While FX risk is transferred to the MNC when they pay in RMB, they may be better placed to manage it than their Chinese suppliers, especially with expert treasury assistance. In addition, by paying in RMB MNCs gain potential access to a much wider range of suppliers and business opportunities in China, especially small and medium-sized enterprises (SMEs) which may naturally prefer to settle in their home currency.
Encouraging Trade Flows Between Emerging Markets
China is now the world’s most important economy from a trading perspective. According to a 3 December 2012 report by the ‘Associated Press’, it is already the largest trading partner for 124 countries compared to 76 for the US, and its significance is disproportionately greater within emerging markets. For the many emerging market companies that transact with China, making payments has historically been expensive and cumbersome.
For example, a Nigerian firm importing from China has to convert from naira (NGN) to USD to pay its Chinese exporter. The Chinese exporter then converts the USD into RMB for local payments and expenses. Renminbi liberalisation allows the transaction to be denominated in a currency of one of the parties, eliminating the use of USD as an intermediary currency and achieving a cost saving, which can be shared between the trade partners in the form of better terms.
Such companies can also now potentially access RMB financing, which offers lower costs than local currency funding in some emerging markets. Equally, by paying in RMB, emerging market companies – including MNC subsidiaries – gain an opportunity to access more clients and business opportunities in China, especially among smaller companies.
Figure 2: Comparisons of RMB Cross-border Options.
RMB trade settlement conducted in Hong Kong, which accounts for 80% of all renminbi-settled trade, reached RMB1.93 trillion in the first nine months of 2012, already exceeding the annual total of 20111. In London, spot RMB FX grew to an average daily volume of US$1.7 billion, a 150% increase compared to 2011, according to a ‘City of London RMB’ business report last year. However, trade settlement represents a smaller part of the total value of RMB payments compared to institutional flows.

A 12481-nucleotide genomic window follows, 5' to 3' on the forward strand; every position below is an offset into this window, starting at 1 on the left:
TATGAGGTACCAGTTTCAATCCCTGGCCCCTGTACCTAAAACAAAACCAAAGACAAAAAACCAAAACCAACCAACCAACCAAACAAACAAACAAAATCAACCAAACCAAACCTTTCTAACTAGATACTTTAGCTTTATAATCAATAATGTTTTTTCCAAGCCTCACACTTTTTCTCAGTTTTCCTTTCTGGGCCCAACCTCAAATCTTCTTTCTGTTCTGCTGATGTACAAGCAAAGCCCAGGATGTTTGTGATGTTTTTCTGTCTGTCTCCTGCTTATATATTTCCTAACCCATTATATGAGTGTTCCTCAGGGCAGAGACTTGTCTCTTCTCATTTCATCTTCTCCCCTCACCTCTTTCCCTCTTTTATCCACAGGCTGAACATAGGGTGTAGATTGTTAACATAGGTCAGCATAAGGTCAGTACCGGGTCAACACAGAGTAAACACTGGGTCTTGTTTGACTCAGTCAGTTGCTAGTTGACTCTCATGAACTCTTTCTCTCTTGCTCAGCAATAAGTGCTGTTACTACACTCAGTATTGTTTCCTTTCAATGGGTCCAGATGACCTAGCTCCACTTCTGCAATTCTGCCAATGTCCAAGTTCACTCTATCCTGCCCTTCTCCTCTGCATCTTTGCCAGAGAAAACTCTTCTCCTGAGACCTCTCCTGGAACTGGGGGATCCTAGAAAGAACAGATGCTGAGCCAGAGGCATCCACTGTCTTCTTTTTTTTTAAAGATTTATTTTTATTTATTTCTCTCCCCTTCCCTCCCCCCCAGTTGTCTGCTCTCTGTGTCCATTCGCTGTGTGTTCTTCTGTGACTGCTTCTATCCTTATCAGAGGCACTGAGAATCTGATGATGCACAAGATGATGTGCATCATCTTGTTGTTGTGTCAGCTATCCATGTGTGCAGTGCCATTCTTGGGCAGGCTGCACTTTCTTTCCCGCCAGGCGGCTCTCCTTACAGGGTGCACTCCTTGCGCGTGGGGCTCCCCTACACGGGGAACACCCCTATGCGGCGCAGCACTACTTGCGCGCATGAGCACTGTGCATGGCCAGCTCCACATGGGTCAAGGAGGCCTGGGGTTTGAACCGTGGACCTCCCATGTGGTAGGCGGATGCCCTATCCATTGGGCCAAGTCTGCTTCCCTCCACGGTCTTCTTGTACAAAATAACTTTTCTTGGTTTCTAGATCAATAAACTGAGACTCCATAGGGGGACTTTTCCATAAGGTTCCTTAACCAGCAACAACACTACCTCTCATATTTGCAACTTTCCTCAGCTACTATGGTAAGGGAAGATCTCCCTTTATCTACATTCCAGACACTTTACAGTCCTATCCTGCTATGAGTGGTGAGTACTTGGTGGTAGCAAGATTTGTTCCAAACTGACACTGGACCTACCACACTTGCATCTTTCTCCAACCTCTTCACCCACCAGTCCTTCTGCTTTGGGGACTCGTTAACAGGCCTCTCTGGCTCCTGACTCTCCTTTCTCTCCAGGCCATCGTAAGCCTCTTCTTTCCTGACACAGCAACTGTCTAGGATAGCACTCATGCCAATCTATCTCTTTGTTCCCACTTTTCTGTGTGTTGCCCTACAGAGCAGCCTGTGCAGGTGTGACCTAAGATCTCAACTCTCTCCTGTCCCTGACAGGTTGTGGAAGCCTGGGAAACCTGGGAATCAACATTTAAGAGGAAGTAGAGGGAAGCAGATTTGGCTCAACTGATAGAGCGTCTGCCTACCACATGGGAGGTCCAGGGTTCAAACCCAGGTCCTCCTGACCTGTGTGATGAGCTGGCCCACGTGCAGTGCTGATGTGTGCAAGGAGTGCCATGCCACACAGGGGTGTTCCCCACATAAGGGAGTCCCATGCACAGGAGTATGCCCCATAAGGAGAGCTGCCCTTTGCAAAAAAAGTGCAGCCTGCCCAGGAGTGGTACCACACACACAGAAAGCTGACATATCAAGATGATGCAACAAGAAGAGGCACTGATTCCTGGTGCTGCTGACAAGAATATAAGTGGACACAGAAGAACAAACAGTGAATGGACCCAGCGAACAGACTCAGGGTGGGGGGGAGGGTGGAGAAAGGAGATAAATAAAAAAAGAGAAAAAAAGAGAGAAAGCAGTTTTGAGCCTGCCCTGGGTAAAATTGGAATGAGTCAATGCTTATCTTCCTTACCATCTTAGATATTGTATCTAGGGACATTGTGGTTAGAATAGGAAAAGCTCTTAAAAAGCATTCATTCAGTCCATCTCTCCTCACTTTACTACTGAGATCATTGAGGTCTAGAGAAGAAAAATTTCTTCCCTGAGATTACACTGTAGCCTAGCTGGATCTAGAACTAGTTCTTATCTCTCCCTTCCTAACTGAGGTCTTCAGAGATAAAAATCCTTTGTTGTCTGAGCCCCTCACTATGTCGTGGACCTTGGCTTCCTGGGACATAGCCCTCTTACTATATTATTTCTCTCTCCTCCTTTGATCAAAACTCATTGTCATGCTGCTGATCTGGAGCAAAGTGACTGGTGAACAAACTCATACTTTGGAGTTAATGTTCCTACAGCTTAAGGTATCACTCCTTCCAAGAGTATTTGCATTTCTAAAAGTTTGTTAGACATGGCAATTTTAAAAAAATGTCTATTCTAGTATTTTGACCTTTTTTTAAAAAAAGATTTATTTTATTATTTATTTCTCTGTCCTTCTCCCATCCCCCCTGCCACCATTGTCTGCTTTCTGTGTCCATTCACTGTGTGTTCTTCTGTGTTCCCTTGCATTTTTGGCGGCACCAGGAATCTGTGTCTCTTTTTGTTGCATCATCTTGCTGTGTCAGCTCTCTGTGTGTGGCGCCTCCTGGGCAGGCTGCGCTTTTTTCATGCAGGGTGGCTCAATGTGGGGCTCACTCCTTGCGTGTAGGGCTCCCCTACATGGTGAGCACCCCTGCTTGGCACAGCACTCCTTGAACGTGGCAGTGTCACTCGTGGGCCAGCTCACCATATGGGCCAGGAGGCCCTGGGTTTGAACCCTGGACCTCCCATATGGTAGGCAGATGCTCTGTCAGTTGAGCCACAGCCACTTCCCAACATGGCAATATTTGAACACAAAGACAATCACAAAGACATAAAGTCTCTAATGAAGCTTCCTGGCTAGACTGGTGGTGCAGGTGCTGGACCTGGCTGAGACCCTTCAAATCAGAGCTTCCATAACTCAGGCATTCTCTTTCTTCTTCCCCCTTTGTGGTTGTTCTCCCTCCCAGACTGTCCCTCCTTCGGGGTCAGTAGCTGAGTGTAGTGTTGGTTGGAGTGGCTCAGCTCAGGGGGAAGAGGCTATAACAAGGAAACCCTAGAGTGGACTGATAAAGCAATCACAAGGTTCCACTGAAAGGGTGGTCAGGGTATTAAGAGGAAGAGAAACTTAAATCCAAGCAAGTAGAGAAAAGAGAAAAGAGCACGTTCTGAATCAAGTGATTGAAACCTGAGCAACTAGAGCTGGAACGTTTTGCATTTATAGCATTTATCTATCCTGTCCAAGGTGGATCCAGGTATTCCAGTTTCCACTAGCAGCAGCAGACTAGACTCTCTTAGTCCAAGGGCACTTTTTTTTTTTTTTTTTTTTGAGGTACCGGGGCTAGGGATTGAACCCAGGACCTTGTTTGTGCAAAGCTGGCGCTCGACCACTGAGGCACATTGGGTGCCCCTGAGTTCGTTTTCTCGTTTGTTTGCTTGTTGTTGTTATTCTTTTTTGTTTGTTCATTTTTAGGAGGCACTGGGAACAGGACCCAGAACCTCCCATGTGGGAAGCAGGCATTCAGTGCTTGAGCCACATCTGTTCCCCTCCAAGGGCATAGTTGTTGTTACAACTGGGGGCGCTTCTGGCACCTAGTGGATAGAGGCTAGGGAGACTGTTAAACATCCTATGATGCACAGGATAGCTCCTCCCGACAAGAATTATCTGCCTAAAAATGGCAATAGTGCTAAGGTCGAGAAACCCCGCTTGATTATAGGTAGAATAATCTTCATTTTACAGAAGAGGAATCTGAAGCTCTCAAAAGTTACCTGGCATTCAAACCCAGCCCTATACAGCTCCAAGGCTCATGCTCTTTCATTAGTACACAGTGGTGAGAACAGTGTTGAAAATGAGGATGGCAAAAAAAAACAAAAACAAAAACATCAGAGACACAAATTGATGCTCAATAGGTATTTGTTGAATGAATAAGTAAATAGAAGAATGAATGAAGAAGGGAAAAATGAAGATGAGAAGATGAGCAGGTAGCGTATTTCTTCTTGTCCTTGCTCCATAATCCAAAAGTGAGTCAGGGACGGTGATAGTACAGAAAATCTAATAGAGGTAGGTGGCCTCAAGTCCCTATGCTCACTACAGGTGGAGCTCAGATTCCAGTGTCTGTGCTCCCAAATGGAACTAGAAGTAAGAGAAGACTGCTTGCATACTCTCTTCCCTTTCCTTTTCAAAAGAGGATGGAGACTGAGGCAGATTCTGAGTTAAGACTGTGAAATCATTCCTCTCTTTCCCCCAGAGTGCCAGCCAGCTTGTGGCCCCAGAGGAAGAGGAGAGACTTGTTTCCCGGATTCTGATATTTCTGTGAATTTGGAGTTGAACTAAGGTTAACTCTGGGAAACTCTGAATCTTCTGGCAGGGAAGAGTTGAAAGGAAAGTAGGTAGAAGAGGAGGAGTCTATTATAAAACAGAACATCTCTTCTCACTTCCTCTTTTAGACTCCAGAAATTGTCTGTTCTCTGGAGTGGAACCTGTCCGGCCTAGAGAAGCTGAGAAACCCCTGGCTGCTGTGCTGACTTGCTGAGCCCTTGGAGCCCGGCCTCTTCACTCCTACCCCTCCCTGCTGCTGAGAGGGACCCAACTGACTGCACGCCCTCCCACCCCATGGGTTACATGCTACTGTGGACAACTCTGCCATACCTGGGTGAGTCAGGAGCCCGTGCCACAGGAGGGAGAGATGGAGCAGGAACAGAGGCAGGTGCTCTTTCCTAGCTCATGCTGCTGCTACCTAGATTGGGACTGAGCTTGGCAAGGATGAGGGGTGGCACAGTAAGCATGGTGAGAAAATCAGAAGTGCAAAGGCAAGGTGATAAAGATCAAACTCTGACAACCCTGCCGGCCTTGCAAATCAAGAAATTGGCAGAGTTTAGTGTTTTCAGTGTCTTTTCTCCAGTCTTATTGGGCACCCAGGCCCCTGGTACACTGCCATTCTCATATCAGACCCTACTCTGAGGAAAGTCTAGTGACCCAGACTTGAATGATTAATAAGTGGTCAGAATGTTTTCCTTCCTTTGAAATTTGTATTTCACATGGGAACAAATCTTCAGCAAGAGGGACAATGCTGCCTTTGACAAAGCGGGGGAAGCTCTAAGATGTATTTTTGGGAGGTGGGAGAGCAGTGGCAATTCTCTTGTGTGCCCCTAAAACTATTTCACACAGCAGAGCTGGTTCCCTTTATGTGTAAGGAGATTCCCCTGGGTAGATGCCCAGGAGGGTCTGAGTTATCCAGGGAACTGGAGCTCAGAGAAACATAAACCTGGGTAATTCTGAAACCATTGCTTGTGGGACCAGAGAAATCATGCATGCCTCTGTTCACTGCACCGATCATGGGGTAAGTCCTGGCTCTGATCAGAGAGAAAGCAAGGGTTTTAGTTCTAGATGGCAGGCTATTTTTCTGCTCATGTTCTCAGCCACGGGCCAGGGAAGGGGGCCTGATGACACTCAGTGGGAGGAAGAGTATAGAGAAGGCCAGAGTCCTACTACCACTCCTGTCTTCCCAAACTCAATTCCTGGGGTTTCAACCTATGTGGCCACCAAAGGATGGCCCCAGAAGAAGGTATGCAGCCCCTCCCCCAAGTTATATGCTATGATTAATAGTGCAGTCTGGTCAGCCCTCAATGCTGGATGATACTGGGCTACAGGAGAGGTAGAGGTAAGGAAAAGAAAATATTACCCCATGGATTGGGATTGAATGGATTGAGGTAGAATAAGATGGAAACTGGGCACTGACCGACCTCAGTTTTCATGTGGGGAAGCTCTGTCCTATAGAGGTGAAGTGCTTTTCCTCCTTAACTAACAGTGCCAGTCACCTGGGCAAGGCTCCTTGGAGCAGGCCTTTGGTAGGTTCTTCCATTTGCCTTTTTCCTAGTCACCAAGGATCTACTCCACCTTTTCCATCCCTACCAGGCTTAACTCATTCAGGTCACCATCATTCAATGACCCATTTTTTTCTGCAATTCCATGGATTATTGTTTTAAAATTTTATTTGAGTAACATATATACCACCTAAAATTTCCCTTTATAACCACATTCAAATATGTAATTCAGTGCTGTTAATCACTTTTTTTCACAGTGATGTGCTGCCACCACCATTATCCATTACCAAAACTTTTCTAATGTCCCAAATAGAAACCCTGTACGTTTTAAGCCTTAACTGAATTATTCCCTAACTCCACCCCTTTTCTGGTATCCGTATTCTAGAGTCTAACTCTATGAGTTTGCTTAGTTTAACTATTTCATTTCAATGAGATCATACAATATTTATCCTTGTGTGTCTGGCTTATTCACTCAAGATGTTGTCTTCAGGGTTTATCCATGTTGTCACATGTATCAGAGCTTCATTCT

The reasons for limited corporate use of RMB payments are varied. The evolution of RMB as an international currency has been incremental, often trailed by pilot projects and frequently applicable only to certain types of companies or those with operations in specific provinces. As such, it is often difficult to understand the potential benefits available to treasuries, or even whether they are achievable.
MNCs need time and resources to change their internal treasury processes, such as transfer pricing, logistics and IT systems, before they can re-invoice trade flows in RMB. For trade flows with third parties, time is also necessary to negotiate commercial terms. Furthermore, adoption of RMB in a company’s supply chain globally requires a corporate to rethink its risk management practices; something that must be carefully planned before being rolled out.
While none of these challenges should be underestimated, there are clear advantages to embracing the rise of RMB, and services now exist to support the currency’s integration into wider treasury management objectives.
Conclusion: Gain a Clear View
By working with a trusted advisor, whether it is a global bank with local capabilities or an established consultancy, it is possible for a corporate to get a clear view of the very real opportunities presented to treasuries by RMB liberalisation, and to benefit from this internationalisation.
The advisor, whoever it is, must have a local presence in and knowledge of China and be in constant dialogue with regulators if it is to offer MNCs the insight and tools they need to exploit RMB liberalisation. Remember that the rules are changing all the time, so being able to keep on top of them and to offer treasury solutions and advice that can take advantage of the liberalisation programme is the key benefit that a partner should be able to offer.
1 Source: Briefing to the Legislative Council Panel on Financial Affairs, Hong Kong Monetary Authority, 19 November 2012.
When Mark Cuban declared that "Data is the new gold" he highlighted why information is possibly the most valuable asset a business has. APIs are the unsung heroes that make it possible to extract that value.
The cost of compliance efforts for banks has increased exponentially in recent years. This is especially true for those banks that are active in the global trade finance domain, where the overwhelming expectation is for compliance requirements to become even more complex, strict and challenging over time.
Correspondent banking still plays a key role in facilitating cross-border payments, but as the number of correspondent banking relationships shrinks and alternative platforms become available what will its future be?
As the squeeze on banks intensifies, virtual accounts are a win-win by offering efficiencies and meeting the needs of their corporate clients.